Could DETC become obsolete?

Discussion in 'Accreditation Discussions (RA, DETC, state approva' started by thomas_jefferson, Nov 29, 2010.

  1. Can anyone envision a plausible future scenario where, in the name of higher education reform, accreditation standards were mucked with in Congress to the point that national accreditation organizations like the DETC were invalidated?
  2. b4cz28

    b4cz28 New Member

  3. Cyber

    Cyber New Member

    But you'll still be able to use your degree, if your earned DETC degree is of any use in the first place.
  4. airtorn

    airtorn Moderator

    Yes - Everything has the potential to become obsolete.
  5. b4cz28

    b4cz28 New Member

    What??? Is there any real need for that. There are guys on this board who really worked their butts off to earn a degree from a DETC school.
  6. james_lankford

    james_lankford New Member

    it doesn't matter how hard you had to work to get the degree. It only matters if the degree is accepted by employers, grad schools or whatever.
    If it was accepted before, then it will continue to be accepted.
    if it wasn't accepted before, then it doesn't matter if it becomes invalid or not, because your employer or whatever already considers it invalid.
  7. Abner

    Abner Well-Known Member

    Don't sweat it B4. I agree with you though. Several of us get plenty of use out of our degrees. The proof is in the real world, not the CYBER world.

    Abner :)

    Originally Posted by Cyber
    But you'll still be able to use your degree, if your earned DETC degree is of any use in the first place.What??? Is there any real need for that. There are guys on this board who really worked their butts off to earn a degree from a DETC school.
  8. Petedude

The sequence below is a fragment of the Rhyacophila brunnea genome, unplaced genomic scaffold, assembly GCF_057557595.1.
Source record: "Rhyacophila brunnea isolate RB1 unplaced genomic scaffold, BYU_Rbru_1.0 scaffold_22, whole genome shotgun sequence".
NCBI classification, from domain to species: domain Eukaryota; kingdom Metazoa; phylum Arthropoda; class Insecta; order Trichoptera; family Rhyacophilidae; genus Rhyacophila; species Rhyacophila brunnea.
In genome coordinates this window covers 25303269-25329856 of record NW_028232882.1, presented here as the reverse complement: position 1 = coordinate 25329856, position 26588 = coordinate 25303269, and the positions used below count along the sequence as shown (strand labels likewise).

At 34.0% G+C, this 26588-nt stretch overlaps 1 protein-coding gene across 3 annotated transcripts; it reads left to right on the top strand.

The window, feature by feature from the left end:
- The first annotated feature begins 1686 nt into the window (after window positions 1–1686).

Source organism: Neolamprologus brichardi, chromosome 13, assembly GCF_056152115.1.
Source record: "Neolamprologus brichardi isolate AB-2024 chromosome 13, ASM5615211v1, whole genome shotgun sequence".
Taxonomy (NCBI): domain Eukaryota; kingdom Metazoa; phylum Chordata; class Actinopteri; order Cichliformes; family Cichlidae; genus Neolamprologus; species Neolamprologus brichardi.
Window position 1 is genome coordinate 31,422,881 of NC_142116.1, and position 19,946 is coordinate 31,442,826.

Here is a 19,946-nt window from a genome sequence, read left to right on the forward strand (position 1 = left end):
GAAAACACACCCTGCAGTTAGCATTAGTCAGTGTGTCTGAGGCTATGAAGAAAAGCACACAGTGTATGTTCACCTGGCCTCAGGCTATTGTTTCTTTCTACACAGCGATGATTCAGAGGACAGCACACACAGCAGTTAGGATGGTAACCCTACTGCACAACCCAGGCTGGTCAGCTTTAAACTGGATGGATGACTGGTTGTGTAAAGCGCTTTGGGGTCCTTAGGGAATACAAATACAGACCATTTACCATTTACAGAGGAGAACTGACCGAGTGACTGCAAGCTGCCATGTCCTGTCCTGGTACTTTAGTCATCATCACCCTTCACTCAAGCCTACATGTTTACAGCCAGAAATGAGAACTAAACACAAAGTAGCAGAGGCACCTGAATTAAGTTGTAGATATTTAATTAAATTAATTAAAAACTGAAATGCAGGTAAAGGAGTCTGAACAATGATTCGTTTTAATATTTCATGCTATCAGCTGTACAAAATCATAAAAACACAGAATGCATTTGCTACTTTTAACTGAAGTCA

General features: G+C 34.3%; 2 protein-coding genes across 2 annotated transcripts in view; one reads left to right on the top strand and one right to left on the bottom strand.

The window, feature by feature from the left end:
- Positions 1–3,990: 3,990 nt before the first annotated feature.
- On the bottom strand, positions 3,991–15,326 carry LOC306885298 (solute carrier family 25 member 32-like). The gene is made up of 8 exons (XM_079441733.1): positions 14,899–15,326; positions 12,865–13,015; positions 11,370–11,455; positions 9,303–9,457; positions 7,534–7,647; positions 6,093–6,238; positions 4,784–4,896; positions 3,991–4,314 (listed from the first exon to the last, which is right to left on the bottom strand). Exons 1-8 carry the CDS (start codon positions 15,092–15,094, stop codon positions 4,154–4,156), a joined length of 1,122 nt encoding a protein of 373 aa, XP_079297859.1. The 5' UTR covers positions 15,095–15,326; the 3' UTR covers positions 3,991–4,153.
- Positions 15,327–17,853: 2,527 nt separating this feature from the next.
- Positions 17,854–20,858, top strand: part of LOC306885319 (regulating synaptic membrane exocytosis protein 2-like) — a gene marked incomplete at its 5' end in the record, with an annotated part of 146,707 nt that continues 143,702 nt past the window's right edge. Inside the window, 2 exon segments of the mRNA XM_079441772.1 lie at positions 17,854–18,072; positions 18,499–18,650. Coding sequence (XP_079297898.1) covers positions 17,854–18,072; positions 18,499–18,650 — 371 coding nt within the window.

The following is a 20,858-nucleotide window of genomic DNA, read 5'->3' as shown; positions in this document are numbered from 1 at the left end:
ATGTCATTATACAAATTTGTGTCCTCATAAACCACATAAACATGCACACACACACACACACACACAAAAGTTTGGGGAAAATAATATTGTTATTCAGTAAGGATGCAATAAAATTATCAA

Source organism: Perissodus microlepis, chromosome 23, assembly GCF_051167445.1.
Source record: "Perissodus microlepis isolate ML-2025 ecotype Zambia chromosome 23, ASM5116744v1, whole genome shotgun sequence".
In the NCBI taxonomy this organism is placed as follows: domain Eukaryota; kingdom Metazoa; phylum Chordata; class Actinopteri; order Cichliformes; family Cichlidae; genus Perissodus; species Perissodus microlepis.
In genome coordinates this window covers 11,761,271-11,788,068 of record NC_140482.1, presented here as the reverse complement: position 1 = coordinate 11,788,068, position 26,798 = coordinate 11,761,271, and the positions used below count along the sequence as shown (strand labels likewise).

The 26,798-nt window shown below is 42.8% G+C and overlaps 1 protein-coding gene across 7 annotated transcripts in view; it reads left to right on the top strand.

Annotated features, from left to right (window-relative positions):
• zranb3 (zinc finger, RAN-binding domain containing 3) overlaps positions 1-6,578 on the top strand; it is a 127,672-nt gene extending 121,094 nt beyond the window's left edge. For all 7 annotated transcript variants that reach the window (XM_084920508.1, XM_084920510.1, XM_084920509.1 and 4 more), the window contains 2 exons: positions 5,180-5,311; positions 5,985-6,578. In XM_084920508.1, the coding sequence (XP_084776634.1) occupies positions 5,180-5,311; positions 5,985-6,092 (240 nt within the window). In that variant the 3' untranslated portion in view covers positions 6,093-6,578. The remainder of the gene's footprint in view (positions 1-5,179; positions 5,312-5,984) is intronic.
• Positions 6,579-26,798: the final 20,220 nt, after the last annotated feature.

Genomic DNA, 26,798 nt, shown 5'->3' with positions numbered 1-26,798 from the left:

Petedude New Member

    Yes, but it's certainly not the only possible scenario.

    RA could become obsolete (I hear people gasping out there). DETC could become relevant enough where the academic snobbery of RA simply no longer is of value in the "real world".

    DETC could also end up being more or less equivalent to RA, as others have suggested before in prior threads.
  9. Kizmet

    Kizmet Moderator

    If you're a sci-fi fan (me) then you can imagine any scenario. Could DETC disappear? Of course! Is it likely? No, not even close. Even if DETC accredition wanes in importance in academic areas it will never wane in importance in vocational areas. IMOO DETC will rise in importance with the creation of additional grad programs including added professional doctoral degrees.
  10. NorCal

    NorCal Active Member

    We only have one DETC school in my immediate area, and that school has a horrible reputation overall. However, they also have a law program which is one of the best rated law schools in the area. Very mixed reviews I know.

    Kind of related, but this DETC school offers "job placement" upon graduation. After my friend graduated with his A.A.S. Network Technology, they tried to place him as a sales clerk at Game Stop for $10 Hr. This is the only DETC school that I have any experience with, although not personally, so I'm interested in what you folks think that have more experience with these schools.
  11. Chip

    Chip Administrator

    I can't see the scenario the OP describes ever happening. For one thing, every DETC school on the planet, not to mention DETC itself, would hire lobbyists and buy off our congresspeople to prevent it from happening. For another, DETC is a reputable if second-tier accreditor, recognized by US DoEd and I can't imagine a scenario where congress would see fit to devalue the recognition of DETC degrees. If anything, I could see some sort of rule homogenizing accreditation and forcing RA schools to equally accept DETC credits and degrees (which would, in my opinion, be the wrong move.)